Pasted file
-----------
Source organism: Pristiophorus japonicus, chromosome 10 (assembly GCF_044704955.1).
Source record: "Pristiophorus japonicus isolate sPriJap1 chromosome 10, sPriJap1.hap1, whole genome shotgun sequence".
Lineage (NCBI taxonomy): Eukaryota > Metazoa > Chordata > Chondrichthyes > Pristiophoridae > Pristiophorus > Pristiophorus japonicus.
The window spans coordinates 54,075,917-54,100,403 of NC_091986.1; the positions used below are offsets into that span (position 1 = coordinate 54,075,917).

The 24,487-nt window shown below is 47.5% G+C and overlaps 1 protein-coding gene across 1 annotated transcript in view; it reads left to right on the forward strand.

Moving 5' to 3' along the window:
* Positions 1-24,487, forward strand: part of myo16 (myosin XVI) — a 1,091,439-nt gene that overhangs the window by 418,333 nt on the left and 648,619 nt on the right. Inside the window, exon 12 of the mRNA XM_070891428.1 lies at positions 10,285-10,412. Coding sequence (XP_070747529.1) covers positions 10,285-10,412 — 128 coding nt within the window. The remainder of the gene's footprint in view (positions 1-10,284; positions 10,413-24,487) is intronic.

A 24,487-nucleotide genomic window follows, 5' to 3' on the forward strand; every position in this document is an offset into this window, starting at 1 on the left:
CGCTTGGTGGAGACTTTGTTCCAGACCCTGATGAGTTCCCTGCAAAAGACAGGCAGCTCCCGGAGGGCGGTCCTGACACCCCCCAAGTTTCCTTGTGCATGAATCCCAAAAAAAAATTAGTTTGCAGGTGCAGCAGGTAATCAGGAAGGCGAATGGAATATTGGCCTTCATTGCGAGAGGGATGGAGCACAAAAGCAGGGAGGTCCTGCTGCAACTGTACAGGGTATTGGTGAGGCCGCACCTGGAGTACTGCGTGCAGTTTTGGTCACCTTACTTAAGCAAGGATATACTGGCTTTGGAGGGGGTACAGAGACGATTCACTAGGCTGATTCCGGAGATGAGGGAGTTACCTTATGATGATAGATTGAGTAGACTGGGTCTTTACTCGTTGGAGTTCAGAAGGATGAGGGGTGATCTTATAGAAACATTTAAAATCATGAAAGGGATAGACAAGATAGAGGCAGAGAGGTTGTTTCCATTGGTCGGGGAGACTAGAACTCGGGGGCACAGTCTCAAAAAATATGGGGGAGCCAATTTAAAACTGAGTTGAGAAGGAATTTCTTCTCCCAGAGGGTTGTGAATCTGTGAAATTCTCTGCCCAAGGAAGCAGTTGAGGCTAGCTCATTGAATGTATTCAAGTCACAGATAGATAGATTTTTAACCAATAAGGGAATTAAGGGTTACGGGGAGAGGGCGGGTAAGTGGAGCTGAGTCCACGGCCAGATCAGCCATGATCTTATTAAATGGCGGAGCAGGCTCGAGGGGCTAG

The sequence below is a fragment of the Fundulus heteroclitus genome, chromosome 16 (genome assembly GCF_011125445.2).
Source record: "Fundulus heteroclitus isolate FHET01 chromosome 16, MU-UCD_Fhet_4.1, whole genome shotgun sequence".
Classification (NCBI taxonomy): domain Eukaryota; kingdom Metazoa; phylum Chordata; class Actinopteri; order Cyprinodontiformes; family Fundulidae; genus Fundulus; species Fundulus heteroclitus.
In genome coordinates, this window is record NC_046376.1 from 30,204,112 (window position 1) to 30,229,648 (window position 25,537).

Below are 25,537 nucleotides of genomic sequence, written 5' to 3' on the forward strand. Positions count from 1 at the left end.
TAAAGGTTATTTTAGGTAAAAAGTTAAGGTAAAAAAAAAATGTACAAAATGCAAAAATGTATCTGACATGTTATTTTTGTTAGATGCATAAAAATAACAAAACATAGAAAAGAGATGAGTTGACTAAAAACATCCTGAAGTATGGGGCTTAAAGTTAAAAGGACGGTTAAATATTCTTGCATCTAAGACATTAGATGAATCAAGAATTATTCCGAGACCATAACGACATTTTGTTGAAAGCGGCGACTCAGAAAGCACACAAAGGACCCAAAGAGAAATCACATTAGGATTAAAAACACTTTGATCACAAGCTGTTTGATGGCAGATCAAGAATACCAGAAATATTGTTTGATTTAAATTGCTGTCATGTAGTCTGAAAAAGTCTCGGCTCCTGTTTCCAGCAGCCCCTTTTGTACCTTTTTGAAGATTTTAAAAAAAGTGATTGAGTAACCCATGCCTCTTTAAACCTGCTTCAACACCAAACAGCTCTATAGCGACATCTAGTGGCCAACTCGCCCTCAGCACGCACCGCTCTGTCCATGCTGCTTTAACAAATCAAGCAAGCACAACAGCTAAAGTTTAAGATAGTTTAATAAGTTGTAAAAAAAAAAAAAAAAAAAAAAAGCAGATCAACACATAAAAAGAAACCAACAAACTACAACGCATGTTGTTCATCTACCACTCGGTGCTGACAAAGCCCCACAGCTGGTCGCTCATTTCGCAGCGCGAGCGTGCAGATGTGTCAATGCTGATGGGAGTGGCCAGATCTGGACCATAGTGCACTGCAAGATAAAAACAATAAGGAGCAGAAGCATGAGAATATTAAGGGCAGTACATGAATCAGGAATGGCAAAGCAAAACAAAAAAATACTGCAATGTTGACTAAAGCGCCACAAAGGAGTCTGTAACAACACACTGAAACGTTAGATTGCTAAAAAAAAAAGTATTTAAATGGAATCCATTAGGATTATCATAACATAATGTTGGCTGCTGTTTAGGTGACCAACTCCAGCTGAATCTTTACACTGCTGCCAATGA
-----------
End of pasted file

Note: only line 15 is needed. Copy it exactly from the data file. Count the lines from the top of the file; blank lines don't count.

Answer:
TAAAGGTTATTTTAGGTAAAAAGTTAAGGTAAAAAAAAAATGTACAAAATGCAAAAATGTATCTGACATGTTATTTTTGTTAGATGCATAAAAATAACAAAACATAGAAAAGAGATGAGTTGACTAAAAACATCCTGAAGTATGGGGCTTAAAGTTAAAAGGACGGTTAAATATTCTTGCATCTAAGACATTAGATGAATCAAGAATTATTCCGAGACCATAACGACATTTTGTTGAAAGCGGCGACTCAGAAAGCACACAAAGGACCCAAAGAGAAATCACATTAGGATTAAAAACACTTTGATCACAAGCTGTTTGATGGCAGATCAAGAATACCAGAAATATTGTTTGATTTAAATTGCTGTCATGTAGTCTGAAAAAGTCTCGGCTCCTGTTTCCAGCAGCCCCTTTTGTACCTTTTTGAAGATTTTAAAAAAAGTGATTGAGTAACCCATGCCTCTTTAAACCTGCTTCAACACCAAACAGCTCTATAGCGACATCTAGTGGCCAACTCGCCCTCAGCACGCACCGCTCTGTCCATGCTGCTTTAACAAATCAAGCAAGCACAACAGCTAAAGTTTAAGATAGTTTAATAAGTTGTAAAAAAAAAAAAAAAAAAAAAAAGCAGATCAACACATAAAAAGAAACCAACAAACTACAACGCATGTTGTTCATCTACCACTCGGTGCTGACAAAGCCCCACAGCTGGTCGCTCATTTCGCAGCGCGAGCGTGCAGATGTGTCAATGCTGATGGGAGTGGCCAGATCTGGACCATAGTGCACTGCAAGATAAAAACAATAAGGAGCAGAAGCATGAGAATATTAAGGGCAGTACATGAATCAGGAATGGCAAAGCAAAACAAAAAAATACTGCAATGTTGACTAAAGCGCCACAAAGGAGTCTGTAACAACACACTGAAACGTTAGATTGCTAAAAAAAAAAGTATTTAAATGGAATCCATTAGGATTATCATAACATAATGTTGGCTGCTGTTTAGGTGACCAACTCCAGCTGAATCTTTACACTGCTGCCAATGA